[Gnaphalium, Pseudognaphalium, & Gamochaeta spp.]
cudweeds are comprised of many different species that are similar in growth
habits and control measures. In general, the cudweeds have basal rosettes and
the leaves and seedheads are covered in distinct fine, white "wooly"
fibers. Some cudweeds only have this hair on the undersides of the leaves, and
other cudweeds have this hair on all surfaces. Cudweeds overwinter as small
basal rosettes, but in the spring usually grow an upright stem.
summer annual or winter annual or biennial weed
1/2 - 2 inches
pinnate; leaf venation is hard to see, but leaves usually look
like they have been folded or creased
whorled or basal rosette
flower is tanish white, and produces a white fiber
Note: Still not
sure this is the right weed? The Turf
& Weed Identification Decision Aid may help. Check the TurfFiles glossary for definitions
of unfamiliar terms.
management is important for biennial broadleaf weed control. Maintain a dense,
actively growing turf through proper mowing, fertilizing, and watering
practices. Mow at the proper height for your selected adapted turfgrass. Coring
and traffic control reduce compaction and encourage desirable turfgrass
competition. It is best to control this biennial broadleaf weed in spring or
fall, if actively growing at these times.
Cudweed species are biennial
plants but are relatively easy to control. Two, three, and four way broadleaf
herbicides control postemergence as do metribuzin (Sencor) and repeat
applications of metsulfuron (Manor, Blade, etc.). Apply in the spring while in
rosette stage and before seed stalk formation.
Tolerant Turfs (1)
Range of Trial Efficacy Values, %
be, c, sa, z
ba, bc, be, bk, c, f, r, sa, z
ba, be, bk, f, r, z
Banvel, Clarity, Vanquish
be, bk, f, r, z
2,4-D amine, Solution Water Soluble
2,4-D & triclopyr*
bk, f, r
clopyralid & triclopyr**
be, bk, c, f, r, z
Glyphosate Original, Roundup, Touchdown Pro**
MSMA (various brands)
For use only
by or under the supervision of a certified applicator, or by commercial
nursery, turf, and landscape personnel.
application to residential lawns.
MSMA may be
phased out in 2009.
No turfgrass in the database is
completely tolerant. Check label to see if chemical can be used at a reduced
rate or during the dormant season on your turfgrass.
excellent control (90 to 100%)
good control (80 to 90%)
fair control (70 to 80%)
Efficacy ratings are based on
herbicide trials performed by weed scientists at North Carolina State University between 1997 and 2007. The number of trials included in the efficacy ratings
is displayed in the next-to-last column. The higher this number, the more
confidence can be placed in the efficacy values. Trials may have involved
sequential applications of one or more chemical. Details of individual trials
(herbicide rates, dates of application, environmental conditions at time of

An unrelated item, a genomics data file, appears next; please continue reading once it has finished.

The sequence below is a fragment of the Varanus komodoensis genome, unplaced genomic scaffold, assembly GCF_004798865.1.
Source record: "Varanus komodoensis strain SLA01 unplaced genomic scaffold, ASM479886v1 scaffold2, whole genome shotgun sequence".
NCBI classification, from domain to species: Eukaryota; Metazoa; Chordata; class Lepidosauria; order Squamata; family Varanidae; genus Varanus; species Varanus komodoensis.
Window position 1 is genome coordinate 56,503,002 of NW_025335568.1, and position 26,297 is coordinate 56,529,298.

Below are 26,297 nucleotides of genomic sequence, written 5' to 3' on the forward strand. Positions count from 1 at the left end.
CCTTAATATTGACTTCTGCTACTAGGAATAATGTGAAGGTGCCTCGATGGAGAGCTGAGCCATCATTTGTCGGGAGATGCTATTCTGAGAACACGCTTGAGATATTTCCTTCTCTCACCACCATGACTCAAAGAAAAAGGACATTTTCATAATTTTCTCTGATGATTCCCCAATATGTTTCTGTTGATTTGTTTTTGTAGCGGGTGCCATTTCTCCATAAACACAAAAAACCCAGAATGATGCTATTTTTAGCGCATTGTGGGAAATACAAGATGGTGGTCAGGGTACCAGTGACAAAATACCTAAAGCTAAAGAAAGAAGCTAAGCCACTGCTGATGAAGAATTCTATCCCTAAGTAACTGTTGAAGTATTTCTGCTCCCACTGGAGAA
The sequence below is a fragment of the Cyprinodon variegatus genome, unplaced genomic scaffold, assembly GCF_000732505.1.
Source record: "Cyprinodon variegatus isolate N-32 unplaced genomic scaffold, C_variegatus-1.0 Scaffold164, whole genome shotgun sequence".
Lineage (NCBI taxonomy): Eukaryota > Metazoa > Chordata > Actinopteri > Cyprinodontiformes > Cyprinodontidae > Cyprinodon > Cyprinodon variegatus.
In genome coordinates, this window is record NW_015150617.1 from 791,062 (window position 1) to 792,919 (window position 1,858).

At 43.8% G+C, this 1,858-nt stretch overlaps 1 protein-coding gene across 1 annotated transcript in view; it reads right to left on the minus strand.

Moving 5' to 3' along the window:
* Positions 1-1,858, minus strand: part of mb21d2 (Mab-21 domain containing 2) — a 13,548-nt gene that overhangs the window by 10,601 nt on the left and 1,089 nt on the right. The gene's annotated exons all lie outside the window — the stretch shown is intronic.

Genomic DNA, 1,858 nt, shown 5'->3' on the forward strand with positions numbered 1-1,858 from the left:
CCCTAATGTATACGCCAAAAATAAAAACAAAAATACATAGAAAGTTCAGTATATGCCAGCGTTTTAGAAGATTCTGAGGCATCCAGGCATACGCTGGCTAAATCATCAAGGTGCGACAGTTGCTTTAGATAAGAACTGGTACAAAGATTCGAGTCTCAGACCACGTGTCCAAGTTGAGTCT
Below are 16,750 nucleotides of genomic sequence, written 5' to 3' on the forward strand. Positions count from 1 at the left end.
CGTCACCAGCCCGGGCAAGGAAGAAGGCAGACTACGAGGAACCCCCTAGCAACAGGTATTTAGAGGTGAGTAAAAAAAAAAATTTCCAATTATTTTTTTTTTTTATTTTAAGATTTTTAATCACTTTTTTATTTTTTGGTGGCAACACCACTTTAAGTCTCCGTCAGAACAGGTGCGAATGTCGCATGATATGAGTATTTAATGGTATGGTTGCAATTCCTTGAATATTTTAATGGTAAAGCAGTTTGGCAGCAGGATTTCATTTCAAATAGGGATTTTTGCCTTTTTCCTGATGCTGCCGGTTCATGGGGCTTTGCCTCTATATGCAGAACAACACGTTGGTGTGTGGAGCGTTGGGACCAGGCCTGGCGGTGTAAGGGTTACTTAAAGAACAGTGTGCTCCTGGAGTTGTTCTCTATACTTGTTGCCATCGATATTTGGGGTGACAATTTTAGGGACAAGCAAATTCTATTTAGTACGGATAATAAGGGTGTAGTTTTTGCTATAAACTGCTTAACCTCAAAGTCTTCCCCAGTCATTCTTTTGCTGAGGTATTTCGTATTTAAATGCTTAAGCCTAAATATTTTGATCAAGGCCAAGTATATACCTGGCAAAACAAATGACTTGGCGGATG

application, etc) can be viewed on the TurfFiles web site, through the Turf Weed Management
Efficacy ratings for chemicals
lacking trial data are from “Pest
Management Strategic Plan for Turfgrass in the Southern United States,”
summary of a workshop for turf experts from multiple universities held in Griffin, GA in October, 2004 and sponsored by the Southern Region Integrated Pest
Recommendations of specific
chemicals are based upon information on the manufacturer's label and
performance in a limited number of trials. Because environmental conditions
and methods of application may vary widely, performance of the chemical will
not always conform to the safety and pest control standards indicated by
experimental data. The order in which brand names are given is not an
indication of a recommendation or criticism.
Recommendations for the use of
agricultural chemicals are included in this publication as a convenience to
the reader. The use of brand names and any mention or listing of commercial
products or services does not imply endorsement by North Carolina State University or discrimination against similar products or services not mentioned. Other
brand names may be labeled for use on turfgrasses. Individuals who use agricultural
chemicals are responsible for ensuring that the intended use complies with
current regulations and conforms to the product label. Be sure to obtain
current information about usage regulations and examine a current product
label before applying any chemical. For assistance, contact your county's
Cooperative Extension agent.
© North Carolina State University. This information sheet was prepared
by Fred Yelverton, Bridget R. Lassiter, Gail G. Wilkerson, Leon Warren, Travis Gannon, Jenifer J. Reynolds, and Gregory S. Buol. Department of Crop
Science, College of Agriculture & Life Sciences, North Carolina State
University. Prepared July 15, 2008. Available on-line at
www.turffiles.ncsu.edu. This publication was made possible through a grant
provided by the Center for Turfgrass Environmental Research & Education
(CENTERE) whose purpose is to support worthwhile projects that will benefit
both the private sector and the public, and protect the environment.